Daenerys and Qarth: Third Time’s the Charm

It’s no secret that Daenerys has a special relationship with the number three. This is most overt in the personal, prophetic and the miraculous aspects of her journey: she is third born, a child of three, comes to possess three dragon eggs/dragons, will light three fires, ride three mounts, suffer three treacheries, and the dragon has three heads. But the number three frequently reoccurs in the more mundane story as well: three hostile khals, three loyal Bloodriders, three Seekers, three unfaithful Pureborn, three (unhelpful) Qartheen trading associations, three Pentosi ships, three attempts to secure an army, three Slaver cities, three Storm Crow commanders, three pickled heads from Mantarys, three surviving Dornishmen, three warlocks in the service of Euron III, three hostile Volantene Triarchs, three Westerosi passengers aboard the Selaesori Qhoran, three thralls to blow the dragon horn for third-born Victarion, and three remaining hostages in the Yunkish camp (as Dany herself bemoans, so many threes). In the more important groups of three a third event or person breaks from the first two. The third Seeker Quaithe actually gives Daenerys helpful advice, the third attempt at gaining an army in Astapor is successful, the third Storm Crow commander turns his cloak, Dany decides to stay and rule the third slaver city, one of her three dragons bonds with her and flies off, and so on.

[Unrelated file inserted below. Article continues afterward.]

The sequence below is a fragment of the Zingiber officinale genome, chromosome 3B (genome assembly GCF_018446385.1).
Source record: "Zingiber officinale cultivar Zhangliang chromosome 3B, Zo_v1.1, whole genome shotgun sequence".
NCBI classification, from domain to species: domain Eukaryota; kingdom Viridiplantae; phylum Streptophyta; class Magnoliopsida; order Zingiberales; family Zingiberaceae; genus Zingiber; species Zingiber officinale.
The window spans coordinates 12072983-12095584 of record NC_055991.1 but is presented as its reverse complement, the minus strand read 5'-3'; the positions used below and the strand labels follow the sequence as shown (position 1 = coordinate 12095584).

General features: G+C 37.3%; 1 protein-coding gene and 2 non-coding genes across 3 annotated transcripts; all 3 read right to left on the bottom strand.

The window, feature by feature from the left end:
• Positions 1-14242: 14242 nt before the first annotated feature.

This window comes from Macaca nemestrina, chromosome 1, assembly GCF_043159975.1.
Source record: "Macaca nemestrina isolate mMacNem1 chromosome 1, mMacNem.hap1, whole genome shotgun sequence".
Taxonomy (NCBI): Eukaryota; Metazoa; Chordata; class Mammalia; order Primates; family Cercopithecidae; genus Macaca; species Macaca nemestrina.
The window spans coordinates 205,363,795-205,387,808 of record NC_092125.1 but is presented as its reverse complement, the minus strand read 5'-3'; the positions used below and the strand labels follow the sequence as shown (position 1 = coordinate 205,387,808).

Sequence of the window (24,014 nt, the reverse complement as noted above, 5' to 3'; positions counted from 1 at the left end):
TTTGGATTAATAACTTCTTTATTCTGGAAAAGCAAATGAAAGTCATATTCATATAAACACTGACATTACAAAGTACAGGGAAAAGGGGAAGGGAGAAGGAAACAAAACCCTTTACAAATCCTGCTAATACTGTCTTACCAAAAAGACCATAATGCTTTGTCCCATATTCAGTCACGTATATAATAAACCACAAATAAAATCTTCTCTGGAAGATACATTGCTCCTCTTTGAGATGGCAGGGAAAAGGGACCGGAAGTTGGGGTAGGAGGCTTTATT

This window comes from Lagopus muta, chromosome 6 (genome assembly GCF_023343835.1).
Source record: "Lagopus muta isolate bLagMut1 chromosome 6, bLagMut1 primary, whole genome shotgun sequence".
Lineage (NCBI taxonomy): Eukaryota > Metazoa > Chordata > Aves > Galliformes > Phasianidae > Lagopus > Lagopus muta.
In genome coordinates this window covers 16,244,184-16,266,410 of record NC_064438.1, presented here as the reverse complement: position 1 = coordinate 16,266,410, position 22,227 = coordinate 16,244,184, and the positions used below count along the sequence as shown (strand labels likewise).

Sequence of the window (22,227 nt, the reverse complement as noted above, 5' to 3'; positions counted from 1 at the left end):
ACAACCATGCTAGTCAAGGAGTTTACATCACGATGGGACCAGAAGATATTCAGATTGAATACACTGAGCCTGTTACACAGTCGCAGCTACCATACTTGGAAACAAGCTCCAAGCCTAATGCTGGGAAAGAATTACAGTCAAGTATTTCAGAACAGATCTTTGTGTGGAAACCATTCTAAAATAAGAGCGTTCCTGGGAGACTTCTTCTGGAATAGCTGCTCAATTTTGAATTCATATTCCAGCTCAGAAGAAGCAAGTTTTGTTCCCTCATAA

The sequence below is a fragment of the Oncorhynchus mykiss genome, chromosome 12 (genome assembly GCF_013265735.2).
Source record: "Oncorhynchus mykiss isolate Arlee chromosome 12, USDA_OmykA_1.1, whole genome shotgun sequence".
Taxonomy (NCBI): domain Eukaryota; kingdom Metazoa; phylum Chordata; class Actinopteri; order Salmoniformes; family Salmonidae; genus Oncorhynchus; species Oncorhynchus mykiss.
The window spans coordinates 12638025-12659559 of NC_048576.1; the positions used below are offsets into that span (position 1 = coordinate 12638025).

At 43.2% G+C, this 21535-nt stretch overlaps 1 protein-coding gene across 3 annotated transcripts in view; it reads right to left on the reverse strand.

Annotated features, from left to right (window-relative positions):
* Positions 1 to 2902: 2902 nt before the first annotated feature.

Now, this special relationship isn’t all that useful when it comes to interpreting the narrative and making predictions. For the most part this is a pattern that reveals itself as the story unfolds, to be enjoyed in hindsight. The number three might be a reoccurring, symbolically important feature of Daenerys’ storyline, but we have little idea how it will reoccur absent heavy foreshadowing, nor how important its manifestations will be to the overall narrative (these details are all locked up in Martin’s head). There is however one case where we actually do have some rather heavy foreshadowing whose narrative importance is fairly obvious once uncovered. This foreshadowing has to do with the fate of Qarth.

Given Dany’s special relationship with the number three, it seems fairly significant that Qarth has three great walls and three great gates that would have to be overcome in order for the city to be captured. It is equally significant that Dany has so far had two formal audiences in which she dressed up in Qartheen fashion, one with the Pureborn and one with Xaro (who in addition to representing the Thirteen was also serving as Qarth’s ambassador). She has also had two personal encounters with Xaro Xhoan Daxos.* A third audience with the Qartheen and a third encounter with Xaro would be the result of Daenerys burning down Qarth’s three gates and sacking the city. The whole city is therefore symbolically setup for her violent return.

*whose name makes him one big walking three, amusingly enough.